|Official event photo, credit unknown|
Another thing it quickens is a particular sense of nostalgia, one integral to my approach to roleplaying. I don't hear it often mentioned anymore, but some of the earliest adopters of Dungeons & Dragons after it got away from the war-gamers were Medievalists (SCA'dians, Renaissance Fest actors) and late-era bohemians, especially the one's heavily into Tolkien and pantheistic spiritualism. Though by the time I found roleplaying it was not physically present in the circles I gamed in, their foundational influence was still a big part of the culture. Articles and rulebooks would discuss running campaigns taking more-than-casual inspiration from history, ancient art and "personal discovery." It was an approach that resonated with me, much more so than play focused on combat or advancement-hunting, because it was reaching, however vaguely, for something sublime. Not to say it was dourly serious-minded; these were the folks who loved Monty Python, after all.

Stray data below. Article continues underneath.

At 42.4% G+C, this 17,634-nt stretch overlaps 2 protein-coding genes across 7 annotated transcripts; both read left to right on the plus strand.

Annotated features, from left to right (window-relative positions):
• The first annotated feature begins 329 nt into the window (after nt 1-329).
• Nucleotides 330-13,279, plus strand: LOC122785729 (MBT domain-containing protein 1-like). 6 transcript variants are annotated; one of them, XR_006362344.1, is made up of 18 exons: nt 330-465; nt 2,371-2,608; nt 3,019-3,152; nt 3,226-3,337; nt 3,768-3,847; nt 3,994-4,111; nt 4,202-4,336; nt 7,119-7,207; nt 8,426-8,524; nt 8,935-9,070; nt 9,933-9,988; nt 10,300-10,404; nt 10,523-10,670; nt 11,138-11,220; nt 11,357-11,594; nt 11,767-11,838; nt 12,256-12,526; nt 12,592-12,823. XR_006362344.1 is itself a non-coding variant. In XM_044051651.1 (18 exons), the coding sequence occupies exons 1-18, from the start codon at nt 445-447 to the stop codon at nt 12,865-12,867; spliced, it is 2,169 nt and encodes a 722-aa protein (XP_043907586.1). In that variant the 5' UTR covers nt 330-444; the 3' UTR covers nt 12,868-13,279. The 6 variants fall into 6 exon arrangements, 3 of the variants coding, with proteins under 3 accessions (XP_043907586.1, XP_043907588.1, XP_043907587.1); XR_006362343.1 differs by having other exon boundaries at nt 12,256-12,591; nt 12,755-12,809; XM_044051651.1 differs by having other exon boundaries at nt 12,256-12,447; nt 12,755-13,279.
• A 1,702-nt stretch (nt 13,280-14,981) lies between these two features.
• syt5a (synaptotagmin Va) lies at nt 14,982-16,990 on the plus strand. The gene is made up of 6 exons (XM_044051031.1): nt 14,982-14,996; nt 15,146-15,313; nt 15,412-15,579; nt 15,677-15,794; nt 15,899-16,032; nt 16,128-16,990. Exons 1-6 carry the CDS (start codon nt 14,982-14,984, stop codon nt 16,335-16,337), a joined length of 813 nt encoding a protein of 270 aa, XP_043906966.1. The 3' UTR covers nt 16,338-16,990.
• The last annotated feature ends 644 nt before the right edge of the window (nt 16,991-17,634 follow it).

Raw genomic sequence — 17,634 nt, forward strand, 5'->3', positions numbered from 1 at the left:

As far as I've seen, contemporary game texts don't really acknowledge that flavor of "Woo" anymore ("woo" meaning a soft, non-rigorous belief in magic, a bit of harmless irrationality). Sometimes I wonder if it all got drawn off into then used up by the Gothic aesthetic of the World of Darkness. Todays' tabletop culture seems largely dominated by hackers and collectors, builders of spreadsheets and action figure archives, not a tarot card reader to be found. Sometimes I ache to experience a game with a little old-tyme magik in it, and I don't mean a spell list.